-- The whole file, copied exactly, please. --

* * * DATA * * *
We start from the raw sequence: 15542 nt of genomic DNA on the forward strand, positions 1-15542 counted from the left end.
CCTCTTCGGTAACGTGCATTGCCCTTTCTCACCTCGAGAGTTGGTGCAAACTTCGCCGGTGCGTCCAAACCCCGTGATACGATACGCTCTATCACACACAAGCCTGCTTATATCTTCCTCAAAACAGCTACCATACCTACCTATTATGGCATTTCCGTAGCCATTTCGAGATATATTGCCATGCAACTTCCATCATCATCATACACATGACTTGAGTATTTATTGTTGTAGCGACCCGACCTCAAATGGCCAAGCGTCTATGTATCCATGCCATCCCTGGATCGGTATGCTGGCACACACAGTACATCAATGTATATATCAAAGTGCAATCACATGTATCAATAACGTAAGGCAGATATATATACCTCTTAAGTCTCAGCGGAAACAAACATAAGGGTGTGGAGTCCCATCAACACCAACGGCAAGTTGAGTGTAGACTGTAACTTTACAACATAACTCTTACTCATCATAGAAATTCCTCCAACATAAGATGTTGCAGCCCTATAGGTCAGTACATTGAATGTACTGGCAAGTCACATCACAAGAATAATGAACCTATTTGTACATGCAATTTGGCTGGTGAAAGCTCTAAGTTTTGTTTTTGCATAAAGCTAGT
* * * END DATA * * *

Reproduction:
We start from the raw sequence: 15542 nt of genomic DNA on the forward strand, positions 1-15542 counted from the left end.
CCTCTTCGGTAACGTGCATTGCCCTTTCTCACCTCGAGAGTTGGTGCAAACTTCGCCGGTGCGTCCAAACCCCGTGATACGATACGCTCTATCACACACAAGCCTGCTTATATCTTCCTCAAAACAGCTACCATACCTACCTATTATGGCATTTCCGTAGCCATTTCGAGATATATTGCCATGCAACTTCCATCATCATCATACACATGACTTGAGTATTTATTGTTGTAGCGACCCGACCTCAAATGGCCAAGCGTCTATGTATCCATGCCATCCCTGGATCGGTATGCTGGCACACACAGTACATCAATGTATATATCAAAGTGCAATCACATGTATCAATAACGTAAGGCAGATATATATACCTCTTAAGTCTCAGCGGAAACAAACATAAGGGTGTGGAGTCCCATCAACACCAACGGCAAGTTGAGTGTAGACTGTAACTTTACAACATAACTCTTACTCATCATAGAAATTCCTCCAACATAAGATGTTGCAGCCCTATAGGTCAGTACATTGAATGTACTGGCAAGTCACATCACAAGAATAATGAACCTATTTGTACATGCAATTTGGCTGGTGAAAGCTCTAAGTTTTGTTTTTGCATAAAGCTAGT